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Based on the Puck of English mythology, Puck is a mischievous fairy, sprite, or jester. He is the first of the main fairy characters to appear, and he significantly influences events in the play. He delights in pranks such as replacing Bottom's head with that of an ass.
Either I mistake your shape and making quite,
Or else you are that shrewd and knavish sprite
Call'd Robin Goodfellow: are you not he
That frights the maidens of the villagery;
Skim milk, and sometimes labour in the quern,
And bootless make the breathless housewife churn;
And sometime make the drink to bear no barm;
Mislead night wanderers, laughing at their harm?
Those that Hobgoblin call you and sweet Puck,
You do their work, and they shall have good luck:
Are you not he?
PUCK: Fairy, thou speak'st aright;
I am that merry wanderer of the night.
I jest to Oberon, and make him smile
When I a fat and bean-fed horse beguile
Neighing in likeness of a filly foal;
And sometime lurk I in a gossip's bowl,
In very likeness of a roasted crab;
And, when she drinks, against her lips I bob
And on her wither'd dewlap pour the ale.
The wisest aunt, telling the saddest tale,
Sometime for three-foot stool mistaketh me;
Then slip I from her bum, down topples she,
And 'tailor' cries, and falls into a cough;
And then the whole quire hold their hips and laugh;
And waxen in their mirth, and neeze, and swear
A merrier hour was never wasted there [2.1.32-57].
Puck (c. 1810-1820), Henry Fuseli's depiction of the character
Puck serves the fairy king Oberon. Oberon is angry with Titania, the fairy queen, because she will not let him have a particular "little changeling boy" (2.1.120). Oberon sends Puck to fetch a particular flower, whereof the juice "on sleeping eyelids laid / Will make or man or woman madly dote / Upon the next live creature that it sees" (2.1.170-72). Puck is told to apply some of it to the "disdainful youth" (2.1.261) in "Athenian garments" (2.1.264), but Puck mistakes Lysander for Demetrius and applies it to Lysander. Oberon applies some of the juice to Titania, and Titania is waked by a singing Nick Bottom, whose head Puck has changed to that of an ass. Later, Puck is ordered to rectify his mistake with Lysander and Demetrius, and he creates a black fog through which he separates the "testy rivals" (3.2.358), imitating their voices until they are asleep. Puck has the final lines of the play:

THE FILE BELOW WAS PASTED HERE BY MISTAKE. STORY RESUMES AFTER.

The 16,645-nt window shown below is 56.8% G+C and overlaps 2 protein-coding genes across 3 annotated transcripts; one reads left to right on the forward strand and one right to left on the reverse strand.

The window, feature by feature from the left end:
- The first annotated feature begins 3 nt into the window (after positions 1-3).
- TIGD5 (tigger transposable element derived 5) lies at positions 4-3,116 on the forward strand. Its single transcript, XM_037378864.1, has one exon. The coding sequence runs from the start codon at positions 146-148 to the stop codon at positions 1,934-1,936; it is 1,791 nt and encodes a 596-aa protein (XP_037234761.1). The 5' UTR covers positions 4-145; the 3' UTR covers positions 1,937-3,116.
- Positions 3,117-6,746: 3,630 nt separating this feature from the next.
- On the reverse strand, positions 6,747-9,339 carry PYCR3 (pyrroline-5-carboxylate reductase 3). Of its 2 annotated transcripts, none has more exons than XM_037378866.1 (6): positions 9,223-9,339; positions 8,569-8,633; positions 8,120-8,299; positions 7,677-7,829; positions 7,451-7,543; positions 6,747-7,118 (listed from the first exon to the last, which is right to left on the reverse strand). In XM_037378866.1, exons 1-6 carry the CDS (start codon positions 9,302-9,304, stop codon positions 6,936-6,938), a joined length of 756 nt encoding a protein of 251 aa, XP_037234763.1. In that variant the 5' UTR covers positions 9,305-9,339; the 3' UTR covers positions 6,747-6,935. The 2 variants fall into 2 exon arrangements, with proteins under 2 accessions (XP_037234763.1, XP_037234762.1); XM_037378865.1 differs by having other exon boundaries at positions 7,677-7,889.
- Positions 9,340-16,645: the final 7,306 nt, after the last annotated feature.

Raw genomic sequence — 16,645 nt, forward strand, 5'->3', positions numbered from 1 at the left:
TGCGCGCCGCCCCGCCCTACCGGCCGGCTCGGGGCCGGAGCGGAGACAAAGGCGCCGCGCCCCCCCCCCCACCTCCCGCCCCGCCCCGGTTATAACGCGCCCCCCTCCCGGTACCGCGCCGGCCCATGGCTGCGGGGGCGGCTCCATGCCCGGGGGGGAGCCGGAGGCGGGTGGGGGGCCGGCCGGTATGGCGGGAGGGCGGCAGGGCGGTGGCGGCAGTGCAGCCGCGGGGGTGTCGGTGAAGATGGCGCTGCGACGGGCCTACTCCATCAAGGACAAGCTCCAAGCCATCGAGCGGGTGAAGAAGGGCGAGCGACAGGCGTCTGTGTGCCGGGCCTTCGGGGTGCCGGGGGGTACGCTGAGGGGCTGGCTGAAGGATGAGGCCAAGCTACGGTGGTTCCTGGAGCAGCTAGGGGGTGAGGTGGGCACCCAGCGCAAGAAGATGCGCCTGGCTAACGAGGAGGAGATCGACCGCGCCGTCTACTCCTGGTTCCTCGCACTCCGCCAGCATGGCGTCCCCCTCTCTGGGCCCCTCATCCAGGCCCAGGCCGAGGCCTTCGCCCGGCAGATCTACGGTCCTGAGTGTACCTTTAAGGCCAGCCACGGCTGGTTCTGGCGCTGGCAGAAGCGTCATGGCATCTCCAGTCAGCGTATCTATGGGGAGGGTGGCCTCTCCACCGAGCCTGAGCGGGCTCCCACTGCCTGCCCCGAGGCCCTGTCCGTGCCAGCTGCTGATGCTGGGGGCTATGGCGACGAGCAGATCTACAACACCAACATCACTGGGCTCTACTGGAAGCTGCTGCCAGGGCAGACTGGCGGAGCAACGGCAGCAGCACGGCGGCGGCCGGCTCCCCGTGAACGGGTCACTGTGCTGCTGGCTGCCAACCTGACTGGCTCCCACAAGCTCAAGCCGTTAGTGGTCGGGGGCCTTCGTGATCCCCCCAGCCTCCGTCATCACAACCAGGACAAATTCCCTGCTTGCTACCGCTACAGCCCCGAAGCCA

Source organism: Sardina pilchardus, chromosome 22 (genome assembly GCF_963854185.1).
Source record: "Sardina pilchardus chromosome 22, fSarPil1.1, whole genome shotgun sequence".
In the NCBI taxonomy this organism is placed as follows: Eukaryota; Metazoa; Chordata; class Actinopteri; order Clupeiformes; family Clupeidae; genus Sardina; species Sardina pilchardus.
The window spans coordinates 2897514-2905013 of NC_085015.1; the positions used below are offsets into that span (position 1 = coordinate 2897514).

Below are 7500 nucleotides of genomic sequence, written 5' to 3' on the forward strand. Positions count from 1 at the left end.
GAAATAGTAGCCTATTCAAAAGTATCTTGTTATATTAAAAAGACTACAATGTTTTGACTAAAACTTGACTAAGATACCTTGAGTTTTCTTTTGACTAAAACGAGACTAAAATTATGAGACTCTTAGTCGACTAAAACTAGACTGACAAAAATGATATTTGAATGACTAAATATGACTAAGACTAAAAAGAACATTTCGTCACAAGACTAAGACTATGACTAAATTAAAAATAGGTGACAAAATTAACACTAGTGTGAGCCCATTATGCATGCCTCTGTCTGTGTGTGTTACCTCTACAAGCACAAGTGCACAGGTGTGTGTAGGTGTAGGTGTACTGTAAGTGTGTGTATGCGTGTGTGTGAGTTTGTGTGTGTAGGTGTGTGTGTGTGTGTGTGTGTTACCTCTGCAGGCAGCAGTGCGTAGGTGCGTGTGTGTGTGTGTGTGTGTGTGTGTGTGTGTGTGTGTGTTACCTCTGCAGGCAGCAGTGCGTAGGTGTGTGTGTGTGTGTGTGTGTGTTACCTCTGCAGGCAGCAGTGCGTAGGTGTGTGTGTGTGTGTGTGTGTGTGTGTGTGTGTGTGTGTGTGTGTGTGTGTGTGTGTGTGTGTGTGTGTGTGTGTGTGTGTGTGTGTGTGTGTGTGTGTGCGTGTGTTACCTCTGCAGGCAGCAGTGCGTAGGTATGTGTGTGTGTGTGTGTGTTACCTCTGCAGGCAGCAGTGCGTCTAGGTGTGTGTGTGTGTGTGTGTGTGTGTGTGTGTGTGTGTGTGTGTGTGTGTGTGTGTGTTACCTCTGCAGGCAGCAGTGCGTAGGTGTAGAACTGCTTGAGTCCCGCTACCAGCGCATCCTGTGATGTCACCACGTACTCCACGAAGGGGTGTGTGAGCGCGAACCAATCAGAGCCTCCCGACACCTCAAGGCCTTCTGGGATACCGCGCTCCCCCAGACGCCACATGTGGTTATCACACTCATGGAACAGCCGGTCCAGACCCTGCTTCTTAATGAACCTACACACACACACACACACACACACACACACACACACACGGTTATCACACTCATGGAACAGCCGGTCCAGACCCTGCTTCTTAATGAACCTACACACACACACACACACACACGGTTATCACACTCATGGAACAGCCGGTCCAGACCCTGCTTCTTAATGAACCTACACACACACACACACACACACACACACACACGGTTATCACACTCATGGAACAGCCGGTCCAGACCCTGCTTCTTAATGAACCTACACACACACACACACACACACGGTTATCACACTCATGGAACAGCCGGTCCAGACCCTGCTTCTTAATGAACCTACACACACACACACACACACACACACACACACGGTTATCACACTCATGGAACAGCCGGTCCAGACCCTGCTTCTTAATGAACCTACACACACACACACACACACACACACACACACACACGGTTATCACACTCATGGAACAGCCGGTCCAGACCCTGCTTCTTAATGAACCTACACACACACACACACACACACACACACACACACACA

If we shadows have offended,
Think but this, and all is mended.
That you have but slumber'd here
While these visions did appear.
And this weak and idle theme,
No more yielding but a dream,
Gentles, do not reprehend:
If you pardon, we will mend.
And, as I'm an honest Puck,
If we have unearned luck
Now to 'scape the serpent's tongue,
We will make amends ere long;
Else the Puck a liar call:
So, good night unto you all.
Give me your hands, if we be friends,
And Robin shall restore amends [5.1.433-48].
Name of character
The original texts of Shakespeare's plays do not have cast-lists, and are not always consistent with characters' names. Puck's case is particularly awkward. Both the Quarto and the First Folio call the character "Robin Goodfellow" on the first entrance, but "Puck" later in the same scene, and they remain inconsistent. The Arden Shakespeare calls the character "Puck", and emends all stage directions (but not actual dialogue) that refer to the character as "Robin" or "Robin Goodfellow".
The Puck Building built in 1885-1888 in Nolita, New York City, features two naked statues of Puck by sculptor Henry Baerer. The building is named after and housed the 19th-century humor magazine Puck. The magazine was named after the character, and used a depiction and a quote of him as a logotype.
^Shakespeare's sources for Puck were assembled and analysed by Winifried Schleiner (1985). "Imaginative Sources For Shakespeare's Puck" Shakespeare Quarterly36(1): 65-68. doi:10.2307/2870083. JSTOR2870083.